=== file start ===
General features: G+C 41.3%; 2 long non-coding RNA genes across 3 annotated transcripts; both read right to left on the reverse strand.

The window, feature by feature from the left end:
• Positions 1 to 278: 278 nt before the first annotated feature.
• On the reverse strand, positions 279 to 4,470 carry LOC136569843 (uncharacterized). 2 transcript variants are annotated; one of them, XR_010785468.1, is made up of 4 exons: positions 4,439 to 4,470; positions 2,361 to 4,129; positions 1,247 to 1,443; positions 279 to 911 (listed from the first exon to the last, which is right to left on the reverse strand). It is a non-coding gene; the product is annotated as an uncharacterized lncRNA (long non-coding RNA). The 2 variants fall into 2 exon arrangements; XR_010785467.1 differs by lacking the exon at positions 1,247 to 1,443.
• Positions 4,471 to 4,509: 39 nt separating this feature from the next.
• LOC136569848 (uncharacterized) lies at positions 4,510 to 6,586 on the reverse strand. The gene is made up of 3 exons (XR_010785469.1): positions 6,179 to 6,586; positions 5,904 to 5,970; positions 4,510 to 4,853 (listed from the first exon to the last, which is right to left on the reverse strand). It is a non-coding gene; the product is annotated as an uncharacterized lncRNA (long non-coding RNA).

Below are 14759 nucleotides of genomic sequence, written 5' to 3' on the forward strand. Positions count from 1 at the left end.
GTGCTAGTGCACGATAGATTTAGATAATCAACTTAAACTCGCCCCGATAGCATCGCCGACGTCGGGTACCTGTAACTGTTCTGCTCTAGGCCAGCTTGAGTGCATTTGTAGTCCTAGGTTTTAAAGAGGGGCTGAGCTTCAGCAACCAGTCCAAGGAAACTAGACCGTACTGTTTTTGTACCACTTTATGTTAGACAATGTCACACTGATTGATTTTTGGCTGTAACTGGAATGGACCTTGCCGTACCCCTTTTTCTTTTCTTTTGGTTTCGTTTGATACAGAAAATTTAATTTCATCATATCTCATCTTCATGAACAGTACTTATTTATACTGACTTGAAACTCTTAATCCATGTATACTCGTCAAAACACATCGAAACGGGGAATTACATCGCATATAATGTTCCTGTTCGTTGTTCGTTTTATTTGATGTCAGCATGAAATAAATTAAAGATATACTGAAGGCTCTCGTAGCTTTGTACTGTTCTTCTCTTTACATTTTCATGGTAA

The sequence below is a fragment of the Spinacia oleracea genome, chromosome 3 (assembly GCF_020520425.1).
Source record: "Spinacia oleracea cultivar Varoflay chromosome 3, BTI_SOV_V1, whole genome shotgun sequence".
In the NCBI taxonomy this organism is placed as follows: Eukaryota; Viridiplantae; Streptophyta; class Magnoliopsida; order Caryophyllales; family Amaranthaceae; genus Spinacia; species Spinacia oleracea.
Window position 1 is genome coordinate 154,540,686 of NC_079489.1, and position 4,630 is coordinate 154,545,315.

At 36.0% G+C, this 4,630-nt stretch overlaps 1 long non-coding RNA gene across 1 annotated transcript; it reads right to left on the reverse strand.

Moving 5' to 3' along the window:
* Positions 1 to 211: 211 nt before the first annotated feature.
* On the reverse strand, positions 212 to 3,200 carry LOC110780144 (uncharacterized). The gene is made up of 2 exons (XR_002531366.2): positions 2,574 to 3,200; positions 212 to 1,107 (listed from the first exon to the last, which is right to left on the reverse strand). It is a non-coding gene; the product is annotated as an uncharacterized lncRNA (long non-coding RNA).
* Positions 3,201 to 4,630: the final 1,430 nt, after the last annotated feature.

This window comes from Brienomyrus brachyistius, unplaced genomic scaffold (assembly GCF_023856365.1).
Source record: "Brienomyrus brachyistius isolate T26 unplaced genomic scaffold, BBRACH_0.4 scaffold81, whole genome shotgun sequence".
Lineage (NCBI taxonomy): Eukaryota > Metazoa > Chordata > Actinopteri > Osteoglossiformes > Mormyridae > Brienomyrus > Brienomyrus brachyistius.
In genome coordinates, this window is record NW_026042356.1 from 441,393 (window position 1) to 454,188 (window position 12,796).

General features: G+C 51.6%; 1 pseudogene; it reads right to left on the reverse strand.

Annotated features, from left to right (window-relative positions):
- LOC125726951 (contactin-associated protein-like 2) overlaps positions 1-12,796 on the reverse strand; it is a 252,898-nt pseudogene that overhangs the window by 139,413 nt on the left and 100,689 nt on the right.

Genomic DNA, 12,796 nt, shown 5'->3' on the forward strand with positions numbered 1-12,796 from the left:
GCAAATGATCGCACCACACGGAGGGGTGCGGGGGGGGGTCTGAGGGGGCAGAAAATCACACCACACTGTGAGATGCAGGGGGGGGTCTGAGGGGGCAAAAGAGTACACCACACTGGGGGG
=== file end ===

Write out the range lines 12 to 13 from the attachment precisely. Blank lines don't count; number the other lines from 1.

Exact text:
Window position 1 is genome coordinate 154,540,686 of NC_079489.1, and position 4,630 is coordinate 154,545,315.

At 36.0% G+C, this 4,630-nt stretch overlaps 1 long non-coding RNA gene across 1 annotated transcript; it reads right to left on the reverse strand.